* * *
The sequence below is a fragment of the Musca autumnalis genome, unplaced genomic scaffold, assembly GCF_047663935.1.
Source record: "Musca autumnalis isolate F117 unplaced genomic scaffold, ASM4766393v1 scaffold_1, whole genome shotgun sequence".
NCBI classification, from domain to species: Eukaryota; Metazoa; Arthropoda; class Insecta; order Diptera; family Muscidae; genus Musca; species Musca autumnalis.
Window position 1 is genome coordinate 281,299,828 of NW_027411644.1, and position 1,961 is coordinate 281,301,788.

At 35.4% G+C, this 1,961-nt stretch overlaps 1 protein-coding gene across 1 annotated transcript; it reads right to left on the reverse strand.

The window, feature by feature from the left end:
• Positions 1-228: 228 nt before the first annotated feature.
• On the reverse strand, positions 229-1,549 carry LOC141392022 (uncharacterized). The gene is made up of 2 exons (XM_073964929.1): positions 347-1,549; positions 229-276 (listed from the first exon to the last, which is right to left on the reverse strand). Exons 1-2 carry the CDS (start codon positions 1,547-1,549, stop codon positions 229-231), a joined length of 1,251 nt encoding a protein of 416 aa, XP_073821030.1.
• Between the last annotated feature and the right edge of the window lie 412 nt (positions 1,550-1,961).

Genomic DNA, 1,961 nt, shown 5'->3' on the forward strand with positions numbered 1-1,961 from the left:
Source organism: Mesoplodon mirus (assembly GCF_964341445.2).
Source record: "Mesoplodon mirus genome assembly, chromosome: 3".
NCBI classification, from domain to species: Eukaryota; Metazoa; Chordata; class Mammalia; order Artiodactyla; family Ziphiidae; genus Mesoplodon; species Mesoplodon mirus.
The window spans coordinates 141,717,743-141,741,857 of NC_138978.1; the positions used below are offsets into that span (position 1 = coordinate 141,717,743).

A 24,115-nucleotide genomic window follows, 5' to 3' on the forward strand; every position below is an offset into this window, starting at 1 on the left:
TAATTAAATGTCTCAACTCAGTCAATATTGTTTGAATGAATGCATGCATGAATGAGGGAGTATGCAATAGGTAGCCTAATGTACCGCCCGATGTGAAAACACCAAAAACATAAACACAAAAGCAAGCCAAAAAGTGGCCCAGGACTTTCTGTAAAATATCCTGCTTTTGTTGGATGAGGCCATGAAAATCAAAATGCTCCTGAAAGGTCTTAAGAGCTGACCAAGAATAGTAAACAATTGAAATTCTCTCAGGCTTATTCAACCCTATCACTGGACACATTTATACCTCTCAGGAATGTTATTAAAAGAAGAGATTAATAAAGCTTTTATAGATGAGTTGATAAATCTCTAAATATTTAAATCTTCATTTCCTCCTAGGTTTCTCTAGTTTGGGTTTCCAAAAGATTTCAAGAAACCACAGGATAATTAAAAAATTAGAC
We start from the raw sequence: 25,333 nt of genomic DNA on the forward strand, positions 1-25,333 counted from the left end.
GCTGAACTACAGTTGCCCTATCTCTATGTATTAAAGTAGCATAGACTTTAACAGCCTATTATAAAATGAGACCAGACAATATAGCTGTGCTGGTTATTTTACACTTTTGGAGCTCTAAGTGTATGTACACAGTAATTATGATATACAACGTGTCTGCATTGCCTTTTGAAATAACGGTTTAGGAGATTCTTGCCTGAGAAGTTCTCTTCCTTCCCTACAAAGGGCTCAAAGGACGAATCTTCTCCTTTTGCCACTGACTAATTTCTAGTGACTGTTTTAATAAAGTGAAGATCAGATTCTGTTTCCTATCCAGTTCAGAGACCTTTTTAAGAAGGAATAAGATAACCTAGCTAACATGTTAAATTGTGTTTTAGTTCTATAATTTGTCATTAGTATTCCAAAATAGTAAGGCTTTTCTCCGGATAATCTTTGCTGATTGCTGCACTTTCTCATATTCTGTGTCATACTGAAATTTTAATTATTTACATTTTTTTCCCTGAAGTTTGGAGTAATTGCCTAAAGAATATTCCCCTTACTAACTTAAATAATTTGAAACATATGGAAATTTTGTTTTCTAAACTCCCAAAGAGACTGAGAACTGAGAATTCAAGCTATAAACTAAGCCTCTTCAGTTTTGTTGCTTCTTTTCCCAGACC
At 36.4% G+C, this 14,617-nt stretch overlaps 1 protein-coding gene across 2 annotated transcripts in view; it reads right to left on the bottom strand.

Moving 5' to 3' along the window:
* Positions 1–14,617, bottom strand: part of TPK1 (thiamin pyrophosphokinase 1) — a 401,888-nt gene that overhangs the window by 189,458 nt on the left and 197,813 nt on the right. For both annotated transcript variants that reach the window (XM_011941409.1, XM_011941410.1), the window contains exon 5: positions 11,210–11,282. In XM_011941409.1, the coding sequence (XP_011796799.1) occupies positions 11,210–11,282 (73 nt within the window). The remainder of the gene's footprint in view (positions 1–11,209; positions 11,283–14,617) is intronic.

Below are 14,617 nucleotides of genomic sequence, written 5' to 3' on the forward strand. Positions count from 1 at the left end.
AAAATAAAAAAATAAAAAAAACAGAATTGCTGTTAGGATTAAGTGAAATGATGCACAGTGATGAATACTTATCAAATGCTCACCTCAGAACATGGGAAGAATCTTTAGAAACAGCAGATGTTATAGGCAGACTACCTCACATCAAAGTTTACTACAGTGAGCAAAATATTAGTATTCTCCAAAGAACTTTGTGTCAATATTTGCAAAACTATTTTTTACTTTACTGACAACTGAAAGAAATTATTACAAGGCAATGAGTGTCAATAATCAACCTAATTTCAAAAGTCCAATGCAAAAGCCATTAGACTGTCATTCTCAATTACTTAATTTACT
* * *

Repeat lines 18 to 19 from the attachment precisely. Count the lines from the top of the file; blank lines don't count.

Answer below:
GCTGAACTACAGTTGCCCTATCTCTATGTATTAAAGTAGCATAGACTTTAACAGCCTATTATAAAATGAGACCAGACAATATAGCTGTGCTGGTTATTTTACACTTTTGGAGCTCTAAGTGTATGTACACAGTAATTATGATATACAACGTGTCTGCATTGCCTTTTGAAATAACGGTTTAGGAGATTCTTGCCTGAGAAGTTCTCTTCCTTCCCTACAAAGGGCTCAAAGGACGAATCTTCTCCTTTTGCCACTGACTAATTTCTAGTGACTGTTTTAATAAAGTGAAGATCAGATTCTGTTTCCTATCCAGTTCAGAGACCTTTTTAAGAAGGAATAAGATAACCTAGCTAACATGTTAAATTGTGTTTTAGTTCTATAATTTGTCATTAGTATTCCAAAATAGTAAGGCTTTTCTCCGGATAATCTTTGCTGATTGCTGCACTTTCTCATATTCTGTGTCATACTGAAATTTTAATTATTTACATTTTTTTCCCTGAAGTTTGGAGTAATTGCCTAAAGAATATTCCCCTTACTAACTTAAATAATTTGAAACATATGGAAATTTTGTTTTCTAAACTCCCAAAGAGACTGAGAACTGAGAATTCAAGCTATAAACTAAGCCTCTTCAGTTTTGTTGCTTCTTTTCCCAGACC
At 36.4% G+C, this 14,617-nt stretch overlaps 1 protein-coding gene across 2 annotated transcripts in view; it reads right to left on the bottom strand.